Storage & Transport
Aeration versus natural air drying
By Grain Guard
Grain conditioning is a widely used term that can be used to identify situations where either aeration or natural air drying is being utilized. Knowing the difference between aeration and natural air drying will aid in selecting aeration systems, equipment, and storage that will best suit your needs.
By Grain Guard
Firstly, it is important to know the difference between aeration and natural air drying. When aerating, only a small amount of air flow is required, 0.1 to 0.2 cubic feet per metre per bushel (cfm/bu). Aeration involves moving a small amount of air through a pile of grain to cool and preserve the quality of grain. When used properly aeration will:
• Cool and maintain grain quality in long term storage
• Cool grain that has been harvested at temperatures above safe storage temperatures
• Preserve grain quality while holding grain in a wet bin until it can be dried
• Cool grain that has been dried in a dryer.
The process of natural air drying requires much more air flow: 0.75 to 2 cfm/bu is required depending on the crop being stored. When naturally air drying, your goal is to remove moisture from the grain enabling it to be stored at safe moisture levels. Points to look for in a natural air drying system are:
• Air flow levels in cereal grains of 0.75 to 1 cfm/bu
• Air flow levels in oil seeds of 1 to 2 cfm/bu
• Ambient air temperatures at a minimum of 10 C
• Aeration system that will provide uniform air flow
• Storage facilities with adequate ventilation
Determining whether you require a storage bin to be an aeration bin or a drying bin is a decision that should be made when you are planning a bin site, or adding to or improving a storage location. If you are setting up a new site and will be incorporating a dryer into the site, aeration bins may be what you are looking for. If you are setting up a row of smaller hopper bottom bins and typically run into wet or late harvests, you may look towards natural air drying as an option. Either way, the most important thing you can do when it comes to storage is to have the option of moving air through your grain and monitoring on a regular basis.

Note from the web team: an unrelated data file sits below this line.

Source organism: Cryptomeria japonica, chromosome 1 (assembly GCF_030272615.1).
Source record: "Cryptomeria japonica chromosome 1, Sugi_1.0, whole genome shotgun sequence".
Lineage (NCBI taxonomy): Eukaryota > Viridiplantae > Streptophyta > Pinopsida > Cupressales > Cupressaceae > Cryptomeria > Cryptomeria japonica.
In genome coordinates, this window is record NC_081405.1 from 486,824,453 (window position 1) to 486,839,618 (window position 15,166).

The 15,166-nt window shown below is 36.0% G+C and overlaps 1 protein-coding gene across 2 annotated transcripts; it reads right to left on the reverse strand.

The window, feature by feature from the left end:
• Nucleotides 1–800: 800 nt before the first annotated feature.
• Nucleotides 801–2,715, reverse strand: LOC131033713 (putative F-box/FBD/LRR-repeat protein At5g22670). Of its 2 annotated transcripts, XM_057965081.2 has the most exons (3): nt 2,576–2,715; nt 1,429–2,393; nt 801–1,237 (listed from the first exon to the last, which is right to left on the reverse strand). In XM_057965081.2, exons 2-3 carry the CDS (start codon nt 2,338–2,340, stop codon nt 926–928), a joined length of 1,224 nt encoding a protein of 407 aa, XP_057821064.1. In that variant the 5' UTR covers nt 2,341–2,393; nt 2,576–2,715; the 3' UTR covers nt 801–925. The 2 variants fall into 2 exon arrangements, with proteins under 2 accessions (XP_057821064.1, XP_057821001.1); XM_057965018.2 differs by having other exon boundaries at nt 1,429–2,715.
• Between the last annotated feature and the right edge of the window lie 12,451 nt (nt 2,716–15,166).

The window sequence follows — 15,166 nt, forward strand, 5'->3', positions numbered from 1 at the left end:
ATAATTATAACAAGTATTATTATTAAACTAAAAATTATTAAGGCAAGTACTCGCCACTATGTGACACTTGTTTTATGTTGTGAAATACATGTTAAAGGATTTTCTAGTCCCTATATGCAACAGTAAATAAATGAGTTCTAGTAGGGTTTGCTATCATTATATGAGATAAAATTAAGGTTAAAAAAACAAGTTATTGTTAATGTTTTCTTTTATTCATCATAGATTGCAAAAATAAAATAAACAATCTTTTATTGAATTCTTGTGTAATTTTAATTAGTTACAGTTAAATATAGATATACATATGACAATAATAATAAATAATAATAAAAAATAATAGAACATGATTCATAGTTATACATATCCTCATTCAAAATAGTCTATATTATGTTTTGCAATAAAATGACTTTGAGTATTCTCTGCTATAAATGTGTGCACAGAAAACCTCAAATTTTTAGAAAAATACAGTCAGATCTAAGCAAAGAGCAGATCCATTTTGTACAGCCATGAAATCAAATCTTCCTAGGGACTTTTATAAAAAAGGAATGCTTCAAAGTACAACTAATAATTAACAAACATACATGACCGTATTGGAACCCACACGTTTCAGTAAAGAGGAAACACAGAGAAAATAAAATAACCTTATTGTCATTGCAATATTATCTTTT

When it comes to determining the appropriate aeration system for your conditioning needs, there are a number of points to consider:
• Are you wanting to aerate or naturally air dry?
• What crops will be stored?
• What is the availability of power at the site?
• Will a dryer be part of the system?
• Will wet grain as well as dry grain be stored on site?
• What is the required bushel capacity?
• Will there be a need to expand the storage site in the future?
It’s important to remember that if you set a bin up for natural air drying you will always be able to use the bin for aeration. If you set a bin up for aeration, and determine later that you would like to use it for drying, you will likely need to change or adapt your system to do so. Knowing the capabilities of your system from the start will help you manage your harvest and storage as you proceed through the seasons.
To preserve quality and store grain safely, the grain mass needs to be cool and relatively dry. To achieve this, it’s benecial to pair your bin aeration system with a bin monitoring system. A monitoring system will keep you informed of temperatures and possibly moisture conditions in your bin. When temperatures start to rise in your bin, or progress to unsafe levels, utilizing an aeration system to cool grain will help preserve the quality of your grain.